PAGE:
Pretty much EVERY  Herb!! Don't forget the Wildflowers!
Sow Outdoors: Arugula, Bush & Pole Beans, Lima Beans, Beets, Cabbage, Chinese Cabbage, Cantaloupes, Carrots, Cauliflower, Celery, Chard, Collards, Sweet Corn, Cucumber, Eggplant (transplant), Endive, Kale, Kohlrabi, Lettuce, Leeks, Melons, Mustard, Peas-Snow or English, Southern Peas, Peppers, Radish, Radicchio, Rutabaga, Scallion, Sorrel, Spinach, Summer Squash, Winter Squash, Swiss Chard, Tomato and Watermelon. 
Herbs:
Anise, Basil, Borage, Calendula, Catnip, Chamomile, Caraway, Chives, Cilantro, Comfrey, Dill, Echinacea, Lavender,  Lemon Bee Balm, Lemonbalm, Lemongrass, Mugwort, Oregano, Parsley, Sage, Tarragon, Toothache Plant, Thyme and Yarrow
Pretty much EVERY  Herb!! Don't forget the  Wildflowers!
Arugula Beans, Beets, Cabbage, Carrots, Celery, Chard, Collards, Corn, Cucumber, Endive, Kohlrabi, Lettuce, Melons, Mustard, Pak Choy, Peas, Peppers, Radish, Radicchio, Rutabaga, Scallion, Sorrel, Spinach, Squash, Tomato, Turnip and Watermelon. 
Herbs: Anise, Basil, Borage, Calendula, Catnip, Chamomile, Caraway, Chives, Comfrey, Dill, Echinacea, Lavender,  Lemon Bee Balm, Lemonbalm, Lemongrass, Mugwort, Oregano, Parsley, Sage, Tarragon, Toothache Plant, Thyme and Yarrow
Pretty much EVERY Herb!!! Don't forget the  Wildflowers!
Sow Outdoors: Arugula, Bush Beans & Pole Beans, Lima Beans, Beets, Broccoli, Cabbage, Cantaloupe, Carrots, Collards, Sweet Corn, Cucumber, Eggplant, Lettuce, Melons, Mustard, Bunching Onion, Southern Peas, Peppers, Sweet Potatoes, Radish, Radicchio, Spinach, Summer Squash, Swiss Chard, Tomatoes and Watermelon.
Herbs: Anise, Basil, Borage, Calendula, Catnip, Chamomile, Caraway, Chives, Cilantro, Comfrey, Dill, Echinacea, Lavender,  Lemon Bee Balm, Lemonbalm, Lemongrass, Mugwort, Oregano, Parsley, Sage, Tarragon, Toothache Plant, Thyme and Yarrow
Pretty much EVERY  Herb!! Don't forget the Wildflowers!


INDOOR planting for cooler/cold areas.  If your area is warming up or already warmed up, it might be time to plant outside! 
*If you are starting seeds indoors or in a greenhouse,  
you can plant just about anything*
 
Sow Indoors/Outdoors:  Artichoke, Beets, Broccoli, Cabbage, Carrots, Cauliflower, Celery, Eggplant, Kohlrabi, Leek, Melons, Onions, Peppers, Radish, Rutabaga, Scallion, Tomatoes and Turnips
GREENS: Arugula, Chard, Collards, Endive, Kale, Mustard, Radicchio and Sorrel can be sown indoors under bright lights and planted outside when there are two true leaves. Curly cress and arugula prefer to be sown directly outside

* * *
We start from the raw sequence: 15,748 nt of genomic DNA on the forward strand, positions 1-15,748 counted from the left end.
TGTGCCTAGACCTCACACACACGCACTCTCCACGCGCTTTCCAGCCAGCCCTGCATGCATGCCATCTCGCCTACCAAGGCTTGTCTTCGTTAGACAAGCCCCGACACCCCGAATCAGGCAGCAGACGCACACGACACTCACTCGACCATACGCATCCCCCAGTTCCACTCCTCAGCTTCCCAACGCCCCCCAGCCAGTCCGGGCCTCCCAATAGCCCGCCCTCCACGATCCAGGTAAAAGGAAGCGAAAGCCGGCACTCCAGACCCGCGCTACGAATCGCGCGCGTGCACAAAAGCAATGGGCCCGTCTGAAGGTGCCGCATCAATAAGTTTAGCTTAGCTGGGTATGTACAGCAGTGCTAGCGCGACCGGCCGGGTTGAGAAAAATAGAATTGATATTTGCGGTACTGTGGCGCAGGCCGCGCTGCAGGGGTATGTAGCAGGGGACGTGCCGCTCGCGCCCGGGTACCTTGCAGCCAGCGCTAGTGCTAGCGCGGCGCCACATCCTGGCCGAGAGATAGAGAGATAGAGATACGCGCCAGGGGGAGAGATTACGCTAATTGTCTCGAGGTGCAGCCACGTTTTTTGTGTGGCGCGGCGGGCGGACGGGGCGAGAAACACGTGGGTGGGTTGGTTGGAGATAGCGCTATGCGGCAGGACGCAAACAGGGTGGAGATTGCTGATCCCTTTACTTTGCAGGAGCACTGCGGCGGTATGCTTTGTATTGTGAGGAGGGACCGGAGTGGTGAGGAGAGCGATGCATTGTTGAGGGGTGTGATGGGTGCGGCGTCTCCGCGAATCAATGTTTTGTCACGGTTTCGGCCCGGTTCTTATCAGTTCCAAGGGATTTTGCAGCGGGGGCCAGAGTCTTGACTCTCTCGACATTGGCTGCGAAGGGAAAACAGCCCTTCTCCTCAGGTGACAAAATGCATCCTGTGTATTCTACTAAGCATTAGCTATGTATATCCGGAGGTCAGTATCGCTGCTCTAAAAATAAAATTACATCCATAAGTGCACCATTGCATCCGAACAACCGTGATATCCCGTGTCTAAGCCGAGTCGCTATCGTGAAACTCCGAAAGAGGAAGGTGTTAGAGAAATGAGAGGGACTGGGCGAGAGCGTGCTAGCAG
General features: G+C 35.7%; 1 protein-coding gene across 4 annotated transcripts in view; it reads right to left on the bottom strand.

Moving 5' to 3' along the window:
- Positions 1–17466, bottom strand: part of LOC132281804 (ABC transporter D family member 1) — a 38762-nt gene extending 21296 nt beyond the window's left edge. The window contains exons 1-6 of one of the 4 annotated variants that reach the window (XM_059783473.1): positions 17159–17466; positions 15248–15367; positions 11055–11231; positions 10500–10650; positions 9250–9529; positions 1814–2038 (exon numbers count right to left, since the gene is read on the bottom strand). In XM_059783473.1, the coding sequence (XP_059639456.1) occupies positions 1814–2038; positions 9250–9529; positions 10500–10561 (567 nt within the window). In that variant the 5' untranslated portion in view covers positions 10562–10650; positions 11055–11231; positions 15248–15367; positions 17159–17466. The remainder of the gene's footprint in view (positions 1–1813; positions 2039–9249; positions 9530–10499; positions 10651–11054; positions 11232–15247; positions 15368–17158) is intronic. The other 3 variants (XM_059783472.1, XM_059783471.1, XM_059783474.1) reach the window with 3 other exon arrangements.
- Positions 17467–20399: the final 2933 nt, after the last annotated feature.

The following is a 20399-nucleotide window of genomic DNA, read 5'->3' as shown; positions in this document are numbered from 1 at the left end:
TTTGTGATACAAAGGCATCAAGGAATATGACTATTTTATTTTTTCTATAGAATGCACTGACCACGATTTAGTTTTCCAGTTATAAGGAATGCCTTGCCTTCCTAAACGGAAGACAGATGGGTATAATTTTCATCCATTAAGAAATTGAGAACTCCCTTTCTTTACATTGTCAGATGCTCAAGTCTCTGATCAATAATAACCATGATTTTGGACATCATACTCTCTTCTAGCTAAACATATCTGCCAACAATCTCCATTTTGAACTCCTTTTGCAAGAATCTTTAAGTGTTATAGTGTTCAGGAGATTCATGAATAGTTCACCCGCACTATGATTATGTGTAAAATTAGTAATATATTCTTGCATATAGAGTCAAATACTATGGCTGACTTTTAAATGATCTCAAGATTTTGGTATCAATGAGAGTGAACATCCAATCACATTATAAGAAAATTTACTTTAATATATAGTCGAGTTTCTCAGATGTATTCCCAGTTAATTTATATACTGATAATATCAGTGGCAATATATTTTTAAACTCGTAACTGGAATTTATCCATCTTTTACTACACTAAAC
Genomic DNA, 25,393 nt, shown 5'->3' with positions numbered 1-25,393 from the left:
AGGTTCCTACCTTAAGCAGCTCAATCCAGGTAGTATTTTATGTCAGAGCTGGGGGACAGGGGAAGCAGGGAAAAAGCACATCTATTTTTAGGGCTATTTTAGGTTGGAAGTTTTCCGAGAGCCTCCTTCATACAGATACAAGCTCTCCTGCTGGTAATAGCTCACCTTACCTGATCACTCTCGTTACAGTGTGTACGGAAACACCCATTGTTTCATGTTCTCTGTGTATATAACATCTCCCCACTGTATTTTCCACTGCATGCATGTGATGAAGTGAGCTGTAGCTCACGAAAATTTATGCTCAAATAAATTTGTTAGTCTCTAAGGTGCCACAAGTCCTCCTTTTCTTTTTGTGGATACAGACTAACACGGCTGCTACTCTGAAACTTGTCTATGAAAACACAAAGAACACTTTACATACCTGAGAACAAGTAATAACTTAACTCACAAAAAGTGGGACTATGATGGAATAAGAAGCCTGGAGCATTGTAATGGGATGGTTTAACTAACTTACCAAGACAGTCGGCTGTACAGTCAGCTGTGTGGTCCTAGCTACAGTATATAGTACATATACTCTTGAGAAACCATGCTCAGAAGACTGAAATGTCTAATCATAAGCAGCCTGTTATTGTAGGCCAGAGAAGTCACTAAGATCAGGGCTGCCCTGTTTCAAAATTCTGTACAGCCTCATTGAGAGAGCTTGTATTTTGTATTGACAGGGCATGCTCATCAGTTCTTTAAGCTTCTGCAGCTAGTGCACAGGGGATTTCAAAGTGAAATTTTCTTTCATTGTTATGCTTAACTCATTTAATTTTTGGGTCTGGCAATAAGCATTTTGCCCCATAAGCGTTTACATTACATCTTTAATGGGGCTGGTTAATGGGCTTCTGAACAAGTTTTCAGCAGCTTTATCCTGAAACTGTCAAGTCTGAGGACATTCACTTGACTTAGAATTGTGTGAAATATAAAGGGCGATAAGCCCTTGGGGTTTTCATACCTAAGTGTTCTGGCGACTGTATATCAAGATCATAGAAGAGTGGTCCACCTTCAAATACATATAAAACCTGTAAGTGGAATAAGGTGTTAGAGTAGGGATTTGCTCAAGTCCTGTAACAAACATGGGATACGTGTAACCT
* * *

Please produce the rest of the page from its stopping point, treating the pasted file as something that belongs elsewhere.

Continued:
Herbs: Basil, Caraway, Chives, Cilantro, Comfrey, Dill, Fennel, Mugwort, Oregano, Parsley, Peppermint, Rosemary, Sage, Tarragon, Toothache plant and Thyme. 
Don't forget the Wildflowers!
Sow Indoors: Eggplant, Peppers and Tomatoes
Sow Outdoors: Arugula, Beans, Beets, Cabbage, Carrots, Cauliflower, Celery, Chard, Collards, Corn, Cucumber, Endive, Kale, Kohlrabi, Lettuce, Melons, Mustard, Pak Choy, Peas, Peppers, Radish, Radicchio, Rutabaga, Scallion, Sorrel, Spinach, Squash, Tomato, Turnip and Watermelon. 
Transplant: Asparagus, Broccoli, Celery, Eggplant, Kohlrabi, Leek, Peppers and Tomatoes
Herbs: Basil, Caraway, Chives, Cilantro, Comfrey, Dill, Fennel, Mugwort, Oregano, Parsley, Peppermint, Rosemary, Sage, Tarragon, Toothache plant and Thyme. 
Don't forget the Wildflowers!
Sow Indoors: Cabbage, Celery, Chard, Eggplant, Endive, Leek, Lettuce, Peppers, Radicchio, and Tomato
Sow Outdoors: Artichoke, Arugula, Beets, Brussels Sprouts, Cabbage, Chard, Carrot, Endive, Kale, Kohlrabi, Leeks, Lettuce, Mustard, Onion, Pak Choy, Peas, Radish, Rutabaga, Scallions, Sorrel, Spinach and Turnips
Transplant: Artichoke, Asparagus, Broccoli, Brussels Sprouts, Cabbage, Cauliflower, Kale, Kohlrabi, Leeks, Lettuce, Onions, Scallion, Sorrel and Spinach
Herbs: Basil, Caraway, Chives, Cilantro, Comfrey, Dill, Fennel, Mugwort, Oregano, Parsley, Peppermint, Rosemary, Sage, Tarragon, Toothache plant and Thyme. 
Don't forget the Wildflowers!
CONTINUE READING


Sow Outdoors: Arugula Beans, Beets, Cabbage, Carrots, cauliflower, Celery, Chard, Collards, Corn, Cucumber, Eggplant (transplant), Endive, Kale, Kohlrabi, Lettuce, Melons, Mustard, Pak Choy, Peas, Peppers, Radish, Radicchio, Rutabaga, Scallion, Sorrel, Spinach, Squash, Tomato, Turnip and Watermelon. 
Transplant: Asparagus, Broccoli, Celery, Eggplant, Kohlrabi, Leek, Peppers and Tomatoes
Herbs: Basil, Caraway, Chives, Cilantro, Comfrey, Dill, Fennel, Mugwort, Oregano, Parsley, Peppermint, Rosemary, Sage, Tarragon, Toothache plant and Thyme. 
Don't forget the Wildflowers!
 
Sow Indoors: Cabbage, Celery, Chard, Eggplant, Endive, Leek, Lettuce, Peppers, Radicchio, and Tomato
Sow Outdoors: Artichoke, Arugula, Beets, Brussels Sprouts, Cabbage, Chard, Carrot, Endive, Kale, Kohlrabi, Leeks, Lettuce, Mustard, Onion, Pak Choy, Peas, Radish, Rutabaga, Scallions, Sorrel, Spinach and Turnips
Transplant: Artichoke, Asparagus, Broccoli, Brussels Sprouts, Cabbage, Cauliflower, Kale, Kohlrabi, Leeks, Lettuce, Onions, Scallion, Sorrel and Spinach
Herbs: Basil, Caraway, Chives, Cilantro, Comfrey, Dill, Fennel, Mugwort, Oregano, Parsley, Peppermint, Rosemary, Sage, Tarragon, Toothache plant and Thyme. 
Don't forget the Wildflowers!
Sow Indoors: Cabbage, Celery, Chard, Eggplant, Endive, Leek, Lettuce, Peppers, Radicchio, and Tomato